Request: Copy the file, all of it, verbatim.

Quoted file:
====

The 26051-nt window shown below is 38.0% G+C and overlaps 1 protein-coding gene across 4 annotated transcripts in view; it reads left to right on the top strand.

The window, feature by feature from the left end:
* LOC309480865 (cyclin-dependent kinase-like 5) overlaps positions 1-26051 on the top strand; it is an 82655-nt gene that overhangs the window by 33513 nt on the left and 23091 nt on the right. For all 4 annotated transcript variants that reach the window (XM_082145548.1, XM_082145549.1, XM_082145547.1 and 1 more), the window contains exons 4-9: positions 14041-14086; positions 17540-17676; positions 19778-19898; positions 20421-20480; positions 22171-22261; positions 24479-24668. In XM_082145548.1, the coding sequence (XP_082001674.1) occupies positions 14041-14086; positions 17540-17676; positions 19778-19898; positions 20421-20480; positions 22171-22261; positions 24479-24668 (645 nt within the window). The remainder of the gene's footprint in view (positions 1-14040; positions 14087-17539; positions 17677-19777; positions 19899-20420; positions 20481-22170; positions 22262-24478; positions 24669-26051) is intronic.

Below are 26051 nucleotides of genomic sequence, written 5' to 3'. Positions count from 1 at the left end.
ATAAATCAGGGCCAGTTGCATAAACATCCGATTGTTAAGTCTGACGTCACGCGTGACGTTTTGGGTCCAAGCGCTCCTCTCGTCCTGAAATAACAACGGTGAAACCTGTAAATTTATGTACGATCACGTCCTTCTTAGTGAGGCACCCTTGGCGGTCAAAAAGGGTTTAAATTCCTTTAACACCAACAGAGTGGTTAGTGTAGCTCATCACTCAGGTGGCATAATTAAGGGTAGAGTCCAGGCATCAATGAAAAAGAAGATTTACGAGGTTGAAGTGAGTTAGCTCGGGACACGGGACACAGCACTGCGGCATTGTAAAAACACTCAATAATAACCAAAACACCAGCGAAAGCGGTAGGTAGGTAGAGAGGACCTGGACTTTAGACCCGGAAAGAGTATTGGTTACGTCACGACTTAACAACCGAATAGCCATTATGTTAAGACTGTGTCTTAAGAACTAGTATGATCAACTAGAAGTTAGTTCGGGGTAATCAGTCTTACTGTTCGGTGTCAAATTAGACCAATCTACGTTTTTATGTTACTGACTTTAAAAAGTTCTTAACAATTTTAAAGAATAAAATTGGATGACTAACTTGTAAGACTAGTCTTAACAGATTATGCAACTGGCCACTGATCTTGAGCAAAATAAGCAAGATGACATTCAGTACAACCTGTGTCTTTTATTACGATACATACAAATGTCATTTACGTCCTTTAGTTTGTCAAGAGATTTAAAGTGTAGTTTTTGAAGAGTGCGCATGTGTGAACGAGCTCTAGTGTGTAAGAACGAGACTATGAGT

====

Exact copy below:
The 26051-nt window shown below is 38.0% G+C and overlaps 1 protein-coding gene across 4 annotated transcripts in view; it reads left to right on the top strand.

The window, feature by feature from the left end:
* LOC309480865 (cyclin-dependent kinase-like 5) overlaps positions 1-26051 on the top strand; it is an 82655-nt gene that overhangs the window by 33513 nt on the left and 23091 nt on the right. For all 4 annotated transcript variants that reach the window (XM_082145548.1, XM_082145549.1, XM_082145547.1 and 1 more), the window contains exons 4-9: positions 14041-14086; positions 17540-17676; positions 19778-19898; positions 20421-20480; positions 22171-22261; positions 24479-24668. In XM_082145548.1, the coding sequence (XP_082001674.1) occupies positions 14041-14086; positions 17540-17676; positions 19778-19898; positions 20421-20480; positions 22171-22261; positions 24479-24668 (645 nt within the window). The remainder of the gene's footprint in view (positions 1-14040; positions 14087-17539; positions 17677-19777; positions 19899-20420; positions 20481-22170; positions 22262-24478; positions 24669-26051) is intronic.

Below are 26051 nucleotides of genomic sequence, written 5' to 3'. Positions count from 1 at the left end.
ATAAATCAGGGCCAGTTGCATAAACATCCGATTGTTAAGTCTGACGTCACGCGTGACGTTTTGGGTCCAAGCGCTCCTCTCGTCCTGAAATAACAACGGTGAAACCTGTAAATTTATGTACGATCACGTCCTTCTTAGTGAGGCACCCTTGGCGGTCAAAAAGGGTTTAAATTCCTTTAACACCAACAGAGTGGTTAGTGTAGCTCATCACTCAGGTGGCATAATTAAGGGTAGAGTCCAGGCATCAATGAAAAAGAAGATTTACGAGGTTGAAGTGAGTTAGCTCGGGACACGGGACACAGCACTGCGGCATTGTAAAAACACTCAATAATAACCAAAACACCAGCGAAAGCGGTAGGTAGGTAGAGAGGACCTGGACTTTAGACCCGGAAAGAGTATTGGTTACGTCACGACTTAACAACCGAATAGCCATTATGTTAAGACTGTGTCTTAAGAACTAGTATGATCAACTAGAAGTTAGTTCGGGGTAATCAGTCTTACTGTTCGGTGTCAAATTAGACCAATCTACGTTTTTATGTTACTGACTTTAAAAAGTTCTTAACAATTTTAAAGAATAAAATTGGATGACTAACTTGTAAGACTAGTCTTAACAGATTATGCAACTGGCCACTGATCTTGAGCAAAATAAGCAAGATGACATTCAGTACAACCTGTGTCTTTTATTACGATACATACAAATGTCATTTACGTCCTTTAGTTTGTCAAGAGATTTAAAGTGTAGTTTTTGAAGAGTGCGCATGTGTGAACGAGCTCTAGTGTGTAAGAACGAGACTATGAGT